Government Cuts Marijuana Research
In 2001, the government launched the Medical Marijuana Research Program with a $7.5 million budget in an attempt to increase scientific data on this form of treatment. However, the Conservative government decided to cancel this program in 2006, withdrawing the $4 million of the budget that remained.
Mark Ware, MD, a pain specialist at McGill University and the only researcher to ever receive funding under the program, said this about the decision:
“[They have] suddenly taken away the research, or the possibility to do additional research, to inform not only the physicians but patients about safety and efficacy.”
According to a government spoke person, the decision meant that research would become a responsibility of the pharmaceutical industry:
“…clinical research regarding the use of marijuana for therapeutic purposes and the development of marijuana-based products is best undertaken and funded by the pharmaceutical industry.”
But medical marijuana has never been an interest of pharmaceutical companies and that has yet to change. Seven years later, the private industry has not funded a single study on medical marijuana, leaving patients like Kaitlyn in a difficult situation.
Parents Petition For Reconsideration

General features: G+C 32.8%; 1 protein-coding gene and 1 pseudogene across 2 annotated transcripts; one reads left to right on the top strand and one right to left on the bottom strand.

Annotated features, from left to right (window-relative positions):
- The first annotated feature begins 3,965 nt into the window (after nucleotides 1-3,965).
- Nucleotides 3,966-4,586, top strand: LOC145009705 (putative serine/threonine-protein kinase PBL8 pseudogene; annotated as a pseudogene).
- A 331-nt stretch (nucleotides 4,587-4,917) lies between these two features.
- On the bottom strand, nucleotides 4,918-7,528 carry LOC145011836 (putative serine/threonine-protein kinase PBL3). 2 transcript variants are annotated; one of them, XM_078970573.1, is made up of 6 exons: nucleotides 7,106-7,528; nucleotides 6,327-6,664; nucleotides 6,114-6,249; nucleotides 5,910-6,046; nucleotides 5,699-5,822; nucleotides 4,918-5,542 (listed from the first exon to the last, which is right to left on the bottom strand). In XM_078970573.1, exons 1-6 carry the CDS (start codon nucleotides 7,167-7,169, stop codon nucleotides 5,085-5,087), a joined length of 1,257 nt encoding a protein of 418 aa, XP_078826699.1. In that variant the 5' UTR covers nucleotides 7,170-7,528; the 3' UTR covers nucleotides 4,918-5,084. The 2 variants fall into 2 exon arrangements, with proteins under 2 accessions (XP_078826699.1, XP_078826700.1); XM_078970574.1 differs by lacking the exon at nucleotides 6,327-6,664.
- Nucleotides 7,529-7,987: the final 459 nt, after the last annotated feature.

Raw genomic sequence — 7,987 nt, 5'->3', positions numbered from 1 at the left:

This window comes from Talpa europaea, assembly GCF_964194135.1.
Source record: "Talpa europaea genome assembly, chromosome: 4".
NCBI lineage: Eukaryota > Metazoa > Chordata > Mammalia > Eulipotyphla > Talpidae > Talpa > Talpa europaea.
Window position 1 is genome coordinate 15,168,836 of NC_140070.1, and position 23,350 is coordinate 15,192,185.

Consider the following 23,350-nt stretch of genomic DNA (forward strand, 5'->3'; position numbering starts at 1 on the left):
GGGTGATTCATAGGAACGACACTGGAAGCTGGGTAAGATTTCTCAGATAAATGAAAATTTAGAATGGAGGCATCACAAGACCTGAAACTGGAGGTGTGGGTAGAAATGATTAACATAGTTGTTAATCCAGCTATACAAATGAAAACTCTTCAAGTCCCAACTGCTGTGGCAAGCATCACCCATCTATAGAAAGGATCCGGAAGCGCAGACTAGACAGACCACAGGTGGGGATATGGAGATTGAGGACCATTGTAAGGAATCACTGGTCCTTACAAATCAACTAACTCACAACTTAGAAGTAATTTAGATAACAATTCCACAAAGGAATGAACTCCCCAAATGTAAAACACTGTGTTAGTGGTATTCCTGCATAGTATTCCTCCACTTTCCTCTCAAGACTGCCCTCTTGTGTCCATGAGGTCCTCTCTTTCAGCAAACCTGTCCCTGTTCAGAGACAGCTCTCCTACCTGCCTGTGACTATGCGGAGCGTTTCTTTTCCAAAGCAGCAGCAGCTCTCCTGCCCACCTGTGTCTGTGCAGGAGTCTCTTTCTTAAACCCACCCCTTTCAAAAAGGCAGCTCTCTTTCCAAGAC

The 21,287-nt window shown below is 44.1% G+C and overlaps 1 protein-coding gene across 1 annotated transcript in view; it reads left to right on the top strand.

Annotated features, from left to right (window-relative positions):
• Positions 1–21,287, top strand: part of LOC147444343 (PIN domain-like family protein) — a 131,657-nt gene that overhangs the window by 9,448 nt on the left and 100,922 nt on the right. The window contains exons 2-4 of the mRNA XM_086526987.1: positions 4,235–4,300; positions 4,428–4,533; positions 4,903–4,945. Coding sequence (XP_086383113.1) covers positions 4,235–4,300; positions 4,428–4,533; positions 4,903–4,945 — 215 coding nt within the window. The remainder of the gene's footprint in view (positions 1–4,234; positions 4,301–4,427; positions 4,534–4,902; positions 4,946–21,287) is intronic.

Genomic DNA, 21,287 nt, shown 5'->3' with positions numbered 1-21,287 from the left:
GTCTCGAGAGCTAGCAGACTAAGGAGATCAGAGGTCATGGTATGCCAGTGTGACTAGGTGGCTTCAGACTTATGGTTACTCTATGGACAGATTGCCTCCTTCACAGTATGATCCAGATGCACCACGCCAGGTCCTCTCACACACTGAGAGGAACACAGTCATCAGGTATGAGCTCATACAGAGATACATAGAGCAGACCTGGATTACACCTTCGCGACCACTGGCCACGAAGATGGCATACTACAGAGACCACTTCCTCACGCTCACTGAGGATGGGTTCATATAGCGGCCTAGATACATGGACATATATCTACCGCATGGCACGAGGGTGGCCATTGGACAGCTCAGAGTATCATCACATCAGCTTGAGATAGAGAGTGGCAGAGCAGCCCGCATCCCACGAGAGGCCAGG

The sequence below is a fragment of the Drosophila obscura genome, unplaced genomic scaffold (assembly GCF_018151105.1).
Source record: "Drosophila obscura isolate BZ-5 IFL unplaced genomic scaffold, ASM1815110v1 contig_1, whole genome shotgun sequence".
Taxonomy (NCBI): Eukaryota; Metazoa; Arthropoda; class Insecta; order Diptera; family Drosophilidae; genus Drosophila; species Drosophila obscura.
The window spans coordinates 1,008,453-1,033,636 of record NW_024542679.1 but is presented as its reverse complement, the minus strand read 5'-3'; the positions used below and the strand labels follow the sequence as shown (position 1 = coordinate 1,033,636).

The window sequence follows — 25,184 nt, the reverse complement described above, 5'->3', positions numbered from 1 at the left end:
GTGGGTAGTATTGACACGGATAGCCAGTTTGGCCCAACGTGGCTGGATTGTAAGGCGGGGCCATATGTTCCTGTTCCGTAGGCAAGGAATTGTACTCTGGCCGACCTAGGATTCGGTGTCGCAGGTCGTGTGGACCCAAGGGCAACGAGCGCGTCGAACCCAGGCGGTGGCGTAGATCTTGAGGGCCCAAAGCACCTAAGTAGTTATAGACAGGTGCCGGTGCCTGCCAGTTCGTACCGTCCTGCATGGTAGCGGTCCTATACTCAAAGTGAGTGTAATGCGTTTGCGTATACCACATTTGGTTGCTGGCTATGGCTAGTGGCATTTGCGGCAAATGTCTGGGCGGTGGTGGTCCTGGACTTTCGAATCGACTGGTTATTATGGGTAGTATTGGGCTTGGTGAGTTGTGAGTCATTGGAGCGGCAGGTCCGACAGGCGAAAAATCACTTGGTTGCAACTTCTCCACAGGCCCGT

After trying everything that doctors have recommended, Kaitlyn’s parents believe CBD may be the last hope for their daughter.
“There isn’t really any other solid hope for a treatment out there. All the drugs either don’t work, or start out working and then stop.”
They’re optimistic that an online petition will convince the government to reconsider funding marijuana research. The petition now has over 2,500 signatures, which is more than half of the 5,000 that they’re aiming for.
With every day that passes, Kaitlyn’s chance of living a normal life worsens. Dr. Berge Minassian, a neurologist at Toronto’s Hospital for Sick Children, told Global News that Dravet’s can have a lifelong impact starting from the age of one – when patients begin to regress and normal growth plateaus.
“They sometimes develop autism… It’s not just the seizures but it also affects their cognitive function quite severely.”
For now, Kaitlyn only has a seizure once every three days. But as she grows older, the seizures could become as frequent as 300 per week.
One in every five kids with Dravet’s don’t live to adulthood. Others are never able to walk or talk normally. Kaitlyn’s parents hope that their petition will help raise awareness of this potentially life-saving medicine.
But Barry says that requires overcoming the stigma that has been attached to marijuana for decades.
“If this was a plant that was just discovered in the mountains yesterday and had no ties to anything, people would be hailing it as a miracle drug. It’s a lot to do with people’s perception of what we’re looking for.”
Now may be the right time, as support for medical marijuana seems to be growing. A recent Globe and Mail poll found that 74% of their readers supported the idea of doctors prescribing marijuana.
But without more research, doctors will remain hard to convince.